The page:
Ingredients for a successful back-to-school plan

Communication and routines are at the heart of a great school year.

Ingredients for a successful back-to-school plan

As children head back to school, it is important to think about routines and guidelines that will work for you and your child. Setting these early in a child’s education will set expectations for when they get into upper grades with lots of homework and peer pressure and begin testing boundaries. However, keep in mind that what might work for you might not be best for your child and vice versa.

Michigan State University Extension has the following suggestions to set your child up for a successful school year.

Establish a simple, yet consistent, homework routine

Eventually, homework will become more of a struggle as kids get older, and it becomes more strenuous and time consuming. Additionally, if they plan to participate in an extra-curricular activity such as 4-H or sports, having a routine in place and enforced at an early age will eliminate school work battles later. Through role-modeling, you can teach your child how to manage their time effectively, stay organized and how to prioritize. These are very important life skills they will need as they grow older.

Establish a bedtime routine

Don’t let your child take charge of the show by allowing them to ask a steady stream of questions or request to read an excessive amount of books. Establish a routine that is manageable and includes cleaning up any toys they played with, brushing teeth, getting things ready for the next day and reading a few books. Set a time limit to your routine so that it doesn’t extend longer than it should. Experts recommend the bedtime routine should be no longer than 30 minutes.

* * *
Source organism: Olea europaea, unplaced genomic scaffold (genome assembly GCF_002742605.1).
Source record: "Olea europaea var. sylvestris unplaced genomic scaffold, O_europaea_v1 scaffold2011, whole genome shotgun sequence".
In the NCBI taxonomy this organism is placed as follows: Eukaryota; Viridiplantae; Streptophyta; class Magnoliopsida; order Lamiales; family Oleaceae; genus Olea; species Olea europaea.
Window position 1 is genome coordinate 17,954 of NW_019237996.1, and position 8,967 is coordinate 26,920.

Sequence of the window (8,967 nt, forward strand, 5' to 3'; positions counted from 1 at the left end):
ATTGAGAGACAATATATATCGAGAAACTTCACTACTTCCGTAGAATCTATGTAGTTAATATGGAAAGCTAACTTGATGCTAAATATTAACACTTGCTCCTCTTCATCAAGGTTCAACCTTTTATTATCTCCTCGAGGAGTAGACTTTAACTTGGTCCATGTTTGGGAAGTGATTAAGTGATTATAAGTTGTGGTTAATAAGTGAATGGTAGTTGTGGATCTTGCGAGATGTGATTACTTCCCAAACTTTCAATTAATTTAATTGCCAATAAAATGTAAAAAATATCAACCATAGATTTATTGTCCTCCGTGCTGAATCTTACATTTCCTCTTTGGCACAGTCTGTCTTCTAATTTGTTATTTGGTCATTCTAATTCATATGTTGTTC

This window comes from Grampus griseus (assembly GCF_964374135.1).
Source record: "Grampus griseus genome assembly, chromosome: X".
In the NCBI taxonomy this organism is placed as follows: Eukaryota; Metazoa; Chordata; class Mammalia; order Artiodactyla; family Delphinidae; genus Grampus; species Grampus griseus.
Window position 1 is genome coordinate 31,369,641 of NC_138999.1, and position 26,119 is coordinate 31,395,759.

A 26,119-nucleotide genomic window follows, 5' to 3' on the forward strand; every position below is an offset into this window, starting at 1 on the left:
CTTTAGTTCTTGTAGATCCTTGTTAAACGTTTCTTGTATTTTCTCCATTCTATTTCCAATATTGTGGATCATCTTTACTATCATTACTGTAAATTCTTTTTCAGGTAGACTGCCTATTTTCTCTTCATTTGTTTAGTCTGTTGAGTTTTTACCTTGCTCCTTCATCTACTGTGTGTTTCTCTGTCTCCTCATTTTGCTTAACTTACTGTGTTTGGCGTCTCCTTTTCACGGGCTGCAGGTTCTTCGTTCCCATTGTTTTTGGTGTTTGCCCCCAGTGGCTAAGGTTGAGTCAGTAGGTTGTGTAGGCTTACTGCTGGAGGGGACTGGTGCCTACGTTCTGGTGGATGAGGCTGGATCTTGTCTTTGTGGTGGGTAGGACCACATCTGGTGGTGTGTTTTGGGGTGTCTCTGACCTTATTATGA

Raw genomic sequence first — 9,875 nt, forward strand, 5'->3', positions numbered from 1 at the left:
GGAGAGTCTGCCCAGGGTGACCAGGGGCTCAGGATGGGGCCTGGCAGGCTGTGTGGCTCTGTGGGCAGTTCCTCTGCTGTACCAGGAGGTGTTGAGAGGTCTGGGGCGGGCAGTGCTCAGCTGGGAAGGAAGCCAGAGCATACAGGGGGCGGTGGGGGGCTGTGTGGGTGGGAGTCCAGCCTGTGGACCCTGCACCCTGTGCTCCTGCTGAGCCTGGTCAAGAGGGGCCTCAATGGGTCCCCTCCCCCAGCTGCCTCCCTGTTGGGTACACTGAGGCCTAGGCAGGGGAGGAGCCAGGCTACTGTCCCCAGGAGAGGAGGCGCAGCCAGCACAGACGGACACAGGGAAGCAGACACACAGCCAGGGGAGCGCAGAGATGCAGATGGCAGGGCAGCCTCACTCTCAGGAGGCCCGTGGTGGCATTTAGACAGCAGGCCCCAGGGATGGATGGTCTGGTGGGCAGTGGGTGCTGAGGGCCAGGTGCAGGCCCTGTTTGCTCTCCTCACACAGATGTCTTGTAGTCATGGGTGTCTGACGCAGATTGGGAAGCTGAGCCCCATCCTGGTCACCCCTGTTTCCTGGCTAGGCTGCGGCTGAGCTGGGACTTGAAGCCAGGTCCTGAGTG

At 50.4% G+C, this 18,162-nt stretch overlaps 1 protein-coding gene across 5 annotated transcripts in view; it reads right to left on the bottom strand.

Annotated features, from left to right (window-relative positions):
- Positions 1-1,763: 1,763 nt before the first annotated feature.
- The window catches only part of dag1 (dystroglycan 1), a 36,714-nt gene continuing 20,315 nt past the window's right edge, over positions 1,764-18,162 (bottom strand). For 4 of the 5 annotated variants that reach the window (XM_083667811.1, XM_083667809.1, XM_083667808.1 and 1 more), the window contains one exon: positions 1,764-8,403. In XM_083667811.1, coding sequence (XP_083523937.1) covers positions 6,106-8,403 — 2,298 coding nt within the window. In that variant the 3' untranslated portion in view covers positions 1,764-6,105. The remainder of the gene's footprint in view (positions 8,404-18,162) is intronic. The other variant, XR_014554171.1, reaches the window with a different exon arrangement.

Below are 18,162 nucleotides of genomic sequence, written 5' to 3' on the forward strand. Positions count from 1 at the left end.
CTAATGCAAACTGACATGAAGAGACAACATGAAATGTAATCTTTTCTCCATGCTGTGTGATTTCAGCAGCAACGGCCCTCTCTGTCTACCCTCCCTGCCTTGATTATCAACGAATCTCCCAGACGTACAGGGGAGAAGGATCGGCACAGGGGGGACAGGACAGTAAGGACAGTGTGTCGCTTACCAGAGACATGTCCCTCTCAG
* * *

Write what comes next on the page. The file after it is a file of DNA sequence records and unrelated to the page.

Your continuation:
As your child gets older, gradually begin to step back and let them become more in charge of their bedtime and homework routine. Ask your child for their input on what the routines should include and what they feel would work for them. By doing so, they can be held accountable if they don’t want to do something or say it isn’t fair. It is something you have both decided on, but if it truly is not working, changes might need to be implemented. Being consistent will make things easier in the end as your child will know what is expected and not push the limits.

You and the teacher are a team

It’s important your child understands you and their teacher work together as a team to give them the best education possible. At the very beginning of the school year, let your child’s teacher know you value open dialogue and would appreciate specific ideas and strategies to help your child learn and grow. According to the National Association for the Education of Young Children, research shows that when families are involved, children do better academically and socially. Discuss with your child’s teacher the method to communicate with you that makes the most sense for your family. Notes in the backpack, email, text or phone calls are all suitable options. Ask your teacher the best way to access information about the classroom and school events. Many have a website that is really handy when navigating through your child’s school year.

Challenges and changes

Equally important, yet often overlooked, is letting your child’s teacher know about any changes or challenges at home that may impact your child’s attitude and behaviors at school. Having this information, the teacher will be understanding of uncommon outbursts or if they are unusually quiet.

From preschool through college graduation, a child’s success or failure is based a great deal on the expectations and routines we set when they are very young. Put into practice these tips during the younger years and they will develop life skills that will encourage a love of life-long learning.

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